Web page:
THE COMMON MAN has become the symbol of our age, the extraordinary and the passionate something to be shunned, questioned, doubted. We like Ordinary People-Mary Tyler Moores and Donald Sutherlands-whom we can relate to ourselves.
Something is lacking in this approach--a 'tension, an excitement that can only be found in the brittleness of the extraordinary, different people of the world. In a preoccupation with everyday life, we miss the fascination of burning passions. It is this emptiness that the Leverett House/Black CAST production of William Hanley's Slow Dance on the Killing Ground tries to fill. It succeeds admirably.
The technique is simple: take three extraordinary people, put them together in a room, and watch them go at one another. Jean Paul Sartre did something along these lines in No Exit. But in No Exit, the room was hell;here the room is sanctuary. Hell waits outside; the streets of Brooklyn, the killing ground, the butcher shop, the world of bizarre grotesques, of judgement, of guilt, of responsibility.
The whole thing could have come off as didactic pomposity: there are enough vague rhetorical questions about identity and responsibility to fill up a semester-long adolescent psychology course. But under David Moore's direction, none of the themes is played so hard as to alienate the audience or to be thrown away as heavy-handed moralizing. The one failure comes in the rather dubious stylistic device of breaking up the play with sporadic blackouts-as if to let the audience digest and reflect upon the lessons it has just learned.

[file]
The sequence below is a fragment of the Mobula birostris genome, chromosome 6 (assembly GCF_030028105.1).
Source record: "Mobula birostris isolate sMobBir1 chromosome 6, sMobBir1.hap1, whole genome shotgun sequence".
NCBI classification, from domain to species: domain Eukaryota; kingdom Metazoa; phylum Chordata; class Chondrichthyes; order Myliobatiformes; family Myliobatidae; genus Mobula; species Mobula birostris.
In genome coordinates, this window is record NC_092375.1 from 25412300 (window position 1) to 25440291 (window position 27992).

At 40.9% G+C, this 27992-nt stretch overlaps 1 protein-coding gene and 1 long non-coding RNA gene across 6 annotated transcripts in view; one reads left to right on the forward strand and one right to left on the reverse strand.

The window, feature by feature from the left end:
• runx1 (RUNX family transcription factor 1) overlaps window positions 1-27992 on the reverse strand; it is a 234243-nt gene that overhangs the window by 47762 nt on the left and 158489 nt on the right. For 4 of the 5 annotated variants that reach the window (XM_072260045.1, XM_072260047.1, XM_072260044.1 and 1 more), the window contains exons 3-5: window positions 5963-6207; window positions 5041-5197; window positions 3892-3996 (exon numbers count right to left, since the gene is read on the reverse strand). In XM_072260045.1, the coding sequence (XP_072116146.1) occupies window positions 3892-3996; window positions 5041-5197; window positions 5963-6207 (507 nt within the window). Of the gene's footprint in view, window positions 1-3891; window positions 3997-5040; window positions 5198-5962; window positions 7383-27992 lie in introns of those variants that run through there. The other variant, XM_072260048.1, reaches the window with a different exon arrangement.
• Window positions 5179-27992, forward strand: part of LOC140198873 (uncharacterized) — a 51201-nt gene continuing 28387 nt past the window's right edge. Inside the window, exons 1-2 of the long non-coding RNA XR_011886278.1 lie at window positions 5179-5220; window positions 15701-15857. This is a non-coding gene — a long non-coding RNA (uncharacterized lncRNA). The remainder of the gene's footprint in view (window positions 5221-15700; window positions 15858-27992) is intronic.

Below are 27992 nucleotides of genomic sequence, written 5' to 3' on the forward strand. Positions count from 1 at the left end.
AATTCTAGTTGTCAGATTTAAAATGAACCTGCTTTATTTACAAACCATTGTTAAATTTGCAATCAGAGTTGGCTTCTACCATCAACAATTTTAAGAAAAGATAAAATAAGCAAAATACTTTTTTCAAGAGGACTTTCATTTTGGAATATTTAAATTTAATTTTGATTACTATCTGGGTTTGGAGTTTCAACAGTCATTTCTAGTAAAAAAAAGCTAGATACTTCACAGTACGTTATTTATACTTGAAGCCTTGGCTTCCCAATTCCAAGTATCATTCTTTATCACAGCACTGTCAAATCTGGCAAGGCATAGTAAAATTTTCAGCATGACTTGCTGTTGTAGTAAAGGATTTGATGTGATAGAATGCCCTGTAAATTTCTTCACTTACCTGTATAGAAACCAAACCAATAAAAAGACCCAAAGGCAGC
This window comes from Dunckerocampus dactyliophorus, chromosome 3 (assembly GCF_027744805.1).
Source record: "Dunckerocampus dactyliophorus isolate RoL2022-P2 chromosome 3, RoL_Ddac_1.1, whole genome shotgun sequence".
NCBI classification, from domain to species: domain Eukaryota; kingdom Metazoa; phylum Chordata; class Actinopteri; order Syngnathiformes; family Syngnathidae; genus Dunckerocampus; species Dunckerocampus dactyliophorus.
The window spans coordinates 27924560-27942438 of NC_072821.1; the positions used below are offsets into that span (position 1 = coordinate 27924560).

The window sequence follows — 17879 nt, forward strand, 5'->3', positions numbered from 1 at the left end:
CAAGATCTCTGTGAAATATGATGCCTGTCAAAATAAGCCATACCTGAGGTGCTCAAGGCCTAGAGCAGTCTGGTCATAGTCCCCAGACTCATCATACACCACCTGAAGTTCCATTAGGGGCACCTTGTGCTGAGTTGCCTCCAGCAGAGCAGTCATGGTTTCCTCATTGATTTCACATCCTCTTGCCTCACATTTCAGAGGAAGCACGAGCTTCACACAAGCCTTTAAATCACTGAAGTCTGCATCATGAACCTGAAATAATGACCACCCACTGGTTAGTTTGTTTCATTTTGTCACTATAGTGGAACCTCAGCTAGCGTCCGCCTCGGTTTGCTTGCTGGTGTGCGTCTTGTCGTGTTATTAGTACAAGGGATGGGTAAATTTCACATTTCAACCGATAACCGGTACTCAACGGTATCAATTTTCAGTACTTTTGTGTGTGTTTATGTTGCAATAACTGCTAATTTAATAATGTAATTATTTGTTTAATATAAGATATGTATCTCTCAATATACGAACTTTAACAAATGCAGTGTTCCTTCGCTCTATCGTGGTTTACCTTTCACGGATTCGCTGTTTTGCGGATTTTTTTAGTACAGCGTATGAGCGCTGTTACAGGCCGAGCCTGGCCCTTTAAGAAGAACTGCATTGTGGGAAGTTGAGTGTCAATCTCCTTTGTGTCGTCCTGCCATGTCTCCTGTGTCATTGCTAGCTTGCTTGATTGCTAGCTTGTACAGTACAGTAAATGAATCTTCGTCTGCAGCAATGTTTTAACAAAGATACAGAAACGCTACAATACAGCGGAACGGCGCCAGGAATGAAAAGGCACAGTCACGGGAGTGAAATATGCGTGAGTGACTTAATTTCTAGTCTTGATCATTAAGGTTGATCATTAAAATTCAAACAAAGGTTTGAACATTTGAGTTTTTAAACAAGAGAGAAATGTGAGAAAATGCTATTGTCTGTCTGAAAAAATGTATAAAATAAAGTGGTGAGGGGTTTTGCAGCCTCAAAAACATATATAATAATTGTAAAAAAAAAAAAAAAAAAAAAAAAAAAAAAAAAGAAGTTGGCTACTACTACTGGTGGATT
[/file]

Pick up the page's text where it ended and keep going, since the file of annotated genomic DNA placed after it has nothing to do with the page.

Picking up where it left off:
But for the most part, the play moves quickly, the three players working in tight ensemble. The timing is crisp, not only in the dramatic moments but in the sharply sarcastic bits of humor laced throughout. Even more importantly in a production with such a small cast, the dramatic tension seldom flags, the monologues seldom ramble. There's a risk in doing a play with only three actors, but there can be a certain magic as well. Luckily, Moore has sensed that the magic of Slow Dance lies in the passions of his characters and has given them correspondingly free rein.
ALEX BROOK'S intimate set contributes to the effect by letting the audience concentrate on the intensities of the characters themselves. A candy and soda store mixing the cheapness of Store 24 and the clutter of the Starr Bookstore in the back of the Lampoon, the set keeps the audience in close to the heat of the action. The overall effect is perhaps a little jumbled, a confusion of Scooter pies and Glad bags, dusty dress-makers' models and today's newspapers. The chaos almost seems better suited to a country antique shop than a store in the heart of Brooklyn's factory district, yet it fits the puttering personality of the owner.
Into this quiet disarray bursts Randall (Jake Lamar), a schizophrenic, self-proclaimed "young gentleman of color" (this is set in 1961); an impossibly jive, cool dude who proceeds to play a tense game of thrust and parry with Mr. Glas, the store-owner, (David Reiffel). As the two are gradually getting a feel for one another, in bursts a young Jewish girl (everyone seems to burst into Slow Dance) on her way to have an abortion and about to faint.